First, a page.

Using cutting-edge technology invented by National Geographic marine biologist Greg Marshall to research animal behavior, this fun, often amazing exhibit lets viewers see how some of nature's fiercest, strangest and most secretive creatures go about their daily business.




Thanks to the paparazzi, celebrity junkies can follow Lindsay Lohan's daily routines, from feeding to socializing and mating, whenever they like.


Now, thanks to Crittercam, we can observe monk seals and grizzly bears, great white sharks and leatherback turtles pursuing those same biological drives without embarrassing themselves in scenic locations around the world.


Want to see guys and gals really going wild? Then skip the next issue of People magazine and visit "National Geographic Crittercam: The World Through Animal Eyes" at the Museum of Science.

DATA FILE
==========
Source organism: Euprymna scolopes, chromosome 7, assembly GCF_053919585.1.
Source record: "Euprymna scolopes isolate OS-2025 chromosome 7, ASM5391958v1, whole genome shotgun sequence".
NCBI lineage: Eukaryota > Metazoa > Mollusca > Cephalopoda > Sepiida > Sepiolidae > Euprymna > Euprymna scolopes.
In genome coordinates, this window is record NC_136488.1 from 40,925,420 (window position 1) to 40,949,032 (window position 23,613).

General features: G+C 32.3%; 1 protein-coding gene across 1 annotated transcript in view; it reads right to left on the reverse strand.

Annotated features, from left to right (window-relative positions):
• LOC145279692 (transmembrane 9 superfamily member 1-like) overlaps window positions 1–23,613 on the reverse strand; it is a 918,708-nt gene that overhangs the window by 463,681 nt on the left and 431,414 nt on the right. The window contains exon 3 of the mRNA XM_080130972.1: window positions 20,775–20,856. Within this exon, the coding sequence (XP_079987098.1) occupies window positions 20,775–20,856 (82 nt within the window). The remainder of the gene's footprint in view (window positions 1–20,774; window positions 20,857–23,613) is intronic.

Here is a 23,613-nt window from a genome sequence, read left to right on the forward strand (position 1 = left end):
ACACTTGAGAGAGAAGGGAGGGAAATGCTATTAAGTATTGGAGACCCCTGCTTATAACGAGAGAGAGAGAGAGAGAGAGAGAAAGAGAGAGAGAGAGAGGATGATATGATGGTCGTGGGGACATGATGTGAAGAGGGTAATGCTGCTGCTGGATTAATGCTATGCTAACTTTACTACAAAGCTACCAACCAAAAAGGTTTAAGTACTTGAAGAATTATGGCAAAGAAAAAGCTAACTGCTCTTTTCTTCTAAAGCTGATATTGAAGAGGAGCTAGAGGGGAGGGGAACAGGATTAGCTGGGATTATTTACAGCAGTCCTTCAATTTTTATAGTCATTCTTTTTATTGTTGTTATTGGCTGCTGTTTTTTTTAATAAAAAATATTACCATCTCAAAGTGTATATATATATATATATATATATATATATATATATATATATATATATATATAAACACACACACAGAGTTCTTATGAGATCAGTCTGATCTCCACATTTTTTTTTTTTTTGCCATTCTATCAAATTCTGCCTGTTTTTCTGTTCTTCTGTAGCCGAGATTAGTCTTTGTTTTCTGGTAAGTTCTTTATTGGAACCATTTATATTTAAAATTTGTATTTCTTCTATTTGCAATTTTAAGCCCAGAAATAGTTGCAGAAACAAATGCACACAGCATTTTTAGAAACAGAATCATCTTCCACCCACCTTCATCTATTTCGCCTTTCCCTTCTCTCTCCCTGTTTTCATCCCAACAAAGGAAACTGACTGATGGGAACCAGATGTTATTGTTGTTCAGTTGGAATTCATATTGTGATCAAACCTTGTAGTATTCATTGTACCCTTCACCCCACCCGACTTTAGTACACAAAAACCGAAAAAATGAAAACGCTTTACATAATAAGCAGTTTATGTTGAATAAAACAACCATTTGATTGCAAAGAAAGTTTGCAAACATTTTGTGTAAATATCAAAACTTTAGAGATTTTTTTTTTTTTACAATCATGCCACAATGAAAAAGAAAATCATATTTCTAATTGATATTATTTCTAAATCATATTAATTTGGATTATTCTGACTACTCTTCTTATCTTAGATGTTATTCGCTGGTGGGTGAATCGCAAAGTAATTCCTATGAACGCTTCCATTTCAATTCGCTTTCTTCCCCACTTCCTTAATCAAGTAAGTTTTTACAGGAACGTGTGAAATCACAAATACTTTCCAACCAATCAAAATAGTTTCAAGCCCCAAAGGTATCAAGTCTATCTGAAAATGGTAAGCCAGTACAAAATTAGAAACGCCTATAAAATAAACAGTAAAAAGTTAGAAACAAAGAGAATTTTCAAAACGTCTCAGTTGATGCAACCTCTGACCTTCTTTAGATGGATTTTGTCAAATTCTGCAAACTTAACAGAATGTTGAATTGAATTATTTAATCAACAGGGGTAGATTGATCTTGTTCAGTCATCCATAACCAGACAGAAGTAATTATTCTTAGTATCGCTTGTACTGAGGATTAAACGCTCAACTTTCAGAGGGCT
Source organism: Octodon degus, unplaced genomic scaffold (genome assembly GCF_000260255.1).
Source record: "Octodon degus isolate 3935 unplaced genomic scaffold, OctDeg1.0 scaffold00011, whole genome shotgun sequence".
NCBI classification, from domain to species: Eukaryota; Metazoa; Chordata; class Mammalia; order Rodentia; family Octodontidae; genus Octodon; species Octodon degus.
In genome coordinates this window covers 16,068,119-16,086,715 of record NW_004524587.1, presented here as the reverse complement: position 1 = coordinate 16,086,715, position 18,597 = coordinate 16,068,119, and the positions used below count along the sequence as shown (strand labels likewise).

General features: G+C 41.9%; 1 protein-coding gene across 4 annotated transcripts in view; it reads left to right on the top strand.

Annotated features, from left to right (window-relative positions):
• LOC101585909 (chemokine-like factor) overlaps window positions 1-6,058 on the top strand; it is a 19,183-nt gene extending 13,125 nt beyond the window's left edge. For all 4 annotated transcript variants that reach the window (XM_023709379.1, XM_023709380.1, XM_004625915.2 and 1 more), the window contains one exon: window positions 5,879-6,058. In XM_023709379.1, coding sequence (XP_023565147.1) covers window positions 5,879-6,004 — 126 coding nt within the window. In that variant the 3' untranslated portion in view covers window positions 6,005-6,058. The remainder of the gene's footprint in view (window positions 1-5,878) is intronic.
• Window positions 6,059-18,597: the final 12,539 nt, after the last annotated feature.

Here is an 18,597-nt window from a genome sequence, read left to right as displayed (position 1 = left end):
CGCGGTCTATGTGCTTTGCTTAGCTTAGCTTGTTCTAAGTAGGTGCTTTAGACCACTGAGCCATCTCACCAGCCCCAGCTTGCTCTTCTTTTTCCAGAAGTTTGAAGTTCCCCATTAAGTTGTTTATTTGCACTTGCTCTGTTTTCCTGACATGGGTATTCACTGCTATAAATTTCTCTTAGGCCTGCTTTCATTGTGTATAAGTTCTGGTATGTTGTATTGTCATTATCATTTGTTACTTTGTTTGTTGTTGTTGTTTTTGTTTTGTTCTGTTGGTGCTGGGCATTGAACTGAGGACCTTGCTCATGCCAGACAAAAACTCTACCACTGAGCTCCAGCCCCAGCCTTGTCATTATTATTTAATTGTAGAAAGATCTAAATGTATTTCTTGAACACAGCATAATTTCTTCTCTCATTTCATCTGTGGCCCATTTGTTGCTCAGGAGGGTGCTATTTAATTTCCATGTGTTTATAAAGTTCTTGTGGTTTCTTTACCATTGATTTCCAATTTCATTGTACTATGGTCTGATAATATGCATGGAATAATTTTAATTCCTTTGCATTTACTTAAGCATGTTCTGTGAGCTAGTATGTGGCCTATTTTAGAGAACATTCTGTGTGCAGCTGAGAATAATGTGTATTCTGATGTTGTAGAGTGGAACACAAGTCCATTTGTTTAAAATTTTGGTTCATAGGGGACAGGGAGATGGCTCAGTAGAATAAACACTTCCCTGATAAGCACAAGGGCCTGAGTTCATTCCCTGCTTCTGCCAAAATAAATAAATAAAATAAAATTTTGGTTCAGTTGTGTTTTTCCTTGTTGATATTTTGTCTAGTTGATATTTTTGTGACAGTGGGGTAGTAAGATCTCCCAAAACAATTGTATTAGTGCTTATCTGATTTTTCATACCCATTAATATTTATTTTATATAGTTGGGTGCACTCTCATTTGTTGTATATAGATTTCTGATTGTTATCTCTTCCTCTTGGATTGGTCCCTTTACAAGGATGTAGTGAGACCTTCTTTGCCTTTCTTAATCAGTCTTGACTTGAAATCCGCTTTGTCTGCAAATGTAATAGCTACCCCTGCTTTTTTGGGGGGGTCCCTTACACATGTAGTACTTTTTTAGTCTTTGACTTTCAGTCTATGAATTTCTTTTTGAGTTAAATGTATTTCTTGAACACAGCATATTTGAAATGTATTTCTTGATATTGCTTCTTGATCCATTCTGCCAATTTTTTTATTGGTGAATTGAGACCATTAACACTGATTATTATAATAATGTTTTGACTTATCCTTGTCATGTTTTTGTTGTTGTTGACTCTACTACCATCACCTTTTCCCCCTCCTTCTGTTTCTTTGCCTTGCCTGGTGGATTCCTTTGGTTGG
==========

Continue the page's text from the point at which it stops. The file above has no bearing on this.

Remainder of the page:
Using cutting-edge technology invented by National Geographic marine biologist Greg Marshall to research animal behavior, this fun, often amazing exhibit lets viewers see how some of nature's fiercest, strangest and most secretive creatures go about their daily business.


By mounting compact video cameras onto animals' bodies, he reveals their "secret lives" as rarely seen before.


Monk seals surprise marine biologists by diving into faraway coral reefs to hunt for eels and octopus. Despite reputations as mindless killing machines, great whites prove to be more curious than previously believed. Comically awkward on land, penguins cruise beneath the arctic ice with balletic elegance.


Upon entering the exhibit, visitors move through several sections, each showcasing an animal or its cousins as captured in Crittercam video footage.


Each station generally has several screens showing a particular scientist's project and several newly discovered behaviors, such as green turtles grooming themselves on sponges or narwhales using their natural sonar to guide themselves as they hunt upside down.